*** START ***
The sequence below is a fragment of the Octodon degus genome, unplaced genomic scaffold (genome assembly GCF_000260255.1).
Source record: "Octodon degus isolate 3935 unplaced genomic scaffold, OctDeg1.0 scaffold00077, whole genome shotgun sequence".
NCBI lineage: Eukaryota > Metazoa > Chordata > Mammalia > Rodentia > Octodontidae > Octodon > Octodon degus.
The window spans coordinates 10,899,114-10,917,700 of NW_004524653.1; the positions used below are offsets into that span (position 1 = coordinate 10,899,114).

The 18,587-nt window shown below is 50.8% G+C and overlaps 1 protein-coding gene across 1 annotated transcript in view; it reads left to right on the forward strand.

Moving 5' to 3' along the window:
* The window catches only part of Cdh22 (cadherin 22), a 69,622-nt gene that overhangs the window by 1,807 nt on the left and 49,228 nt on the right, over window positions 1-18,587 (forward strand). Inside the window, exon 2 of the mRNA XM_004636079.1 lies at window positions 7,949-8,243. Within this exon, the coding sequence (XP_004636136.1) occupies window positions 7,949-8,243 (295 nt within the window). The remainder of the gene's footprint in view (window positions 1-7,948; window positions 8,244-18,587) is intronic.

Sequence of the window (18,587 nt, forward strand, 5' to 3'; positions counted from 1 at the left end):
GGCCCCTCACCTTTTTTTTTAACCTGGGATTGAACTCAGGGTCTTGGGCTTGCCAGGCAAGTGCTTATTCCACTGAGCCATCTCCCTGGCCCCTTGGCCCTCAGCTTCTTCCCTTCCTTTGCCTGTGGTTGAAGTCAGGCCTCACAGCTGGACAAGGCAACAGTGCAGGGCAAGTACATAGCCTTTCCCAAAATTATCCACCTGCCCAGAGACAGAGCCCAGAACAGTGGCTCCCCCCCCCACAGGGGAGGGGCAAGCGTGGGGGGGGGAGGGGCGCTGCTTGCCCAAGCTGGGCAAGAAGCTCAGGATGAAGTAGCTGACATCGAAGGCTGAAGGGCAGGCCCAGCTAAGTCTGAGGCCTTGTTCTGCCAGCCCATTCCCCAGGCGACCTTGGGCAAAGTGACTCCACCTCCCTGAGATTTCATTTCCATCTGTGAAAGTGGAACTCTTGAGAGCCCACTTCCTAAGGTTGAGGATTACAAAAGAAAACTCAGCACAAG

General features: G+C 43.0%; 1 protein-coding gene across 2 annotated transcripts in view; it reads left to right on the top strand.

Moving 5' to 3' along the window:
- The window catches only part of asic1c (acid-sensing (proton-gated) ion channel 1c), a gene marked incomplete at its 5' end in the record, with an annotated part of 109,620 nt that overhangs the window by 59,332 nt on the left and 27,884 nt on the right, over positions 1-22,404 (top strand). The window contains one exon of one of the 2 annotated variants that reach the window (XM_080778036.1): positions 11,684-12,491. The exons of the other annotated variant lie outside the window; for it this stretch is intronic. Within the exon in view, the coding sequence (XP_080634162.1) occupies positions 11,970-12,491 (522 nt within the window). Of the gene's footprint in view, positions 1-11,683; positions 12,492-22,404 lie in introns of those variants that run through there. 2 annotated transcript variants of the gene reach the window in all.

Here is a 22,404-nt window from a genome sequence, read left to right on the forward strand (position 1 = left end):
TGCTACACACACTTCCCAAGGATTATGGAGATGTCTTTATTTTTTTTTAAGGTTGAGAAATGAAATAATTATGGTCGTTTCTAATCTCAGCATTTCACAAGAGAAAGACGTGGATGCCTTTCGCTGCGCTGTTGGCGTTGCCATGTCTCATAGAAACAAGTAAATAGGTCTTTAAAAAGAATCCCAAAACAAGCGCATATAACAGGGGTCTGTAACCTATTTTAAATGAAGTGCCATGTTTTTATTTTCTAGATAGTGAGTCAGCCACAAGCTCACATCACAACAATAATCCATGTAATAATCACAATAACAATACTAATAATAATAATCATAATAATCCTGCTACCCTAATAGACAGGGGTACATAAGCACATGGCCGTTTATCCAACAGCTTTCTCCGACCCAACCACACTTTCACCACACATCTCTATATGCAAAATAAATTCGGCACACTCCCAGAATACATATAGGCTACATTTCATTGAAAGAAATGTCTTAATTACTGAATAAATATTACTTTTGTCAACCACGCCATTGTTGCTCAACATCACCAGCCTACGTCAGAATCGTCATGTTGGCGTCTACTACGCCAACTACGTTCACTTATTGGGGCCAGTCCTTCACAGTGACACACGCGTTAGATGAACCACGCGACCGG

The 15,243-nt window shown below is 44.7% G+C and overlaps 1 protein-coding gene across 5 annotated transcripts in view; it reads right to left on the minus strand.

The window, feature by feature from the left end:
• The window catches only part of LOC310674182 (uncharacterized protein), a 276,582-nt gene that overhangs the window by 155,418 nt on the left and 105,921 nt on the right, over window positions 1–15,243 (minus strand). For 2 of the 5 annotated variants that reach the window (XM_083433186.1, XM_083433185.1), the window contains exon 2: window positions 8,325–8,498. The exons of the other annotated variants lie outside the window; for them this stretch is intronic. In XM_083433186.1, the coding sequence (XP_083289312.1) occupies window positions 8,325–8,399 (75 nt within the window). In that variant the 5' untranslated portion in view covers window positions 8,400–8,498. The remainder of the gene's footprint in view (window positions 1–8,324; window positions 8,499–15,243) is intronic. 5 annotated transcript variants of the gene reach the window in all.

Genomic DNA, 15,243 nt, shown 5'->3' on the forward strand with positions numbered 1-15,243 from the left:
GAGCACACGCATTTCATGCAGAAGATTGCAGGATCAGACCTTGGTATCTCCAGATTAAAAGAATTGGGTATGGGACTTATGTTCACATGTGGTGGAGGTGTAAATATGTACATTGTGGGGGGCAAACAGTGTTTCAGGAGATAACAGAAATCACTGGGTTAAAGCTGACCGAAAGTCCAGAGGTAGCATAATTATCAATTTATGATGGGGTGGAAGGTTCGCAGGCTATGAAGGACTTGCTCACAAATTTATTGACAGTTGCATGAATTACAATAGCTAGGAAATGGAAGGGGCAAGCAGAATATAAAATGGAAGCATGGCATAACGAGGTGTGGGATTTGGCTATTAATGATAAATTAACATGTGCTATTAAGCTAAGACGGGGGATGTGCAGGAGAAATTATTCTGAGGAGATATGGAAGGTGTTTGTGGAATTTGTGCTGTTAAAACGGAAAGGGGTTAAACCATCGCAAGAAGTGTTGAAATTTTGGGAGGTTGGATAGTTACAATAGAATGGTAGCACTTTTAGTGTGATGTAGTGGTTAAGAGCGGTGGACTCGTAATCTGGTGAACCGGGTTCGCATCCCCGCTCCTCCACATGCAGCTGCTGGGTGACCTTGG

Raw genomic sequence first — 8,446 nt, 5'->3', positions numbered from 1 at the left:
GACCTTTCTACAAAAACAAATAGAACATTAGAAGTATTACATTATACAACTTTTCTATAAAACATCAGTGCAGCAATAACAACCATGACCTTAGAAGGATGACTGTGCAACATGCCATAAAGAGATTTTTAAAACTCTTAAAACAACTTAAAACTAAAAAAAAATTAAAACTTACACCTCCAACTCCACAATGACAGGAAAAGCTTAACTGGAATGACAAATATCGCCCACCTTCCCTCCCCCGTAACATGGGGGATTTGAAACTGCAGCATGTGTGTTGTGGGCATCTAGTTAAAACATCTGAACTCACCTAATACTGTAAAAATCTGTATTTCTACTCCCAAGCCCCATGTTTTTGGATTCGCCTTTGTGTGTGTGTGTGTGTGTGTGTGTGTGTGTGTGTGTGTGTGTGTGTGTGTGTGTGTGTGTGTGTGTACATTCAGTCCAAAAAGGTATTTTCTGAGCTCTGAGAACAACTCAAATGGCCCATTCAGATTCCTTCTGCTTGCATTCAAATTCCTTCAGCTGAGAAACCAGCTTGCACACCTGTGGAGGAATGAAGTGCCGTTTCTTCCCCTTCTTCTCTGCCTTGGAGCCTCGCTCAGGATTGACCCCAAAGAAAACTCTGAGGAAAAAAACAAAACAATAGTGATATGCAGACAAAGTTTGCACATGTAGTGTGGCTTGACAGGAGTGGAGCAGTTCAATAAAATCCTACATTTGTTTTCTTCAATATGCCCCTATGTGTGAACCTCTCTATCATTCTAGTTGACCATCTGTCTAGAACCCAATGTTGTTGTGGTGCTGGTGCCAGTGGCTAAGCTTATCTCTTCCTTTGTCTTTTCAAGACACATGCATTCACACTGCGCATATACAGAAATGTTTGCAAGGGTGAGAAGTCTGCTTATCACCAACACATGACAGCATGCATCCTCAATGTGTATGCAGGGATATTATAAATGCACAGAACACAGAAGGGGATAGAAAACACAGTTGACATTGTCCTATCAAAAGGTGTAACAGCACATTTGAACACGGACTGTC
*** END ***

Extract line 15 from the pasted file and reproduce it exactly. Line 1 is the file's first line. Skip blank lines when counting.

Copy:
The 15,243-nt window shown below is 44.7% G+C and overlaps 1 protein-coding gene across 5 annotated transcripts in view; it reads right to left on the minus strand.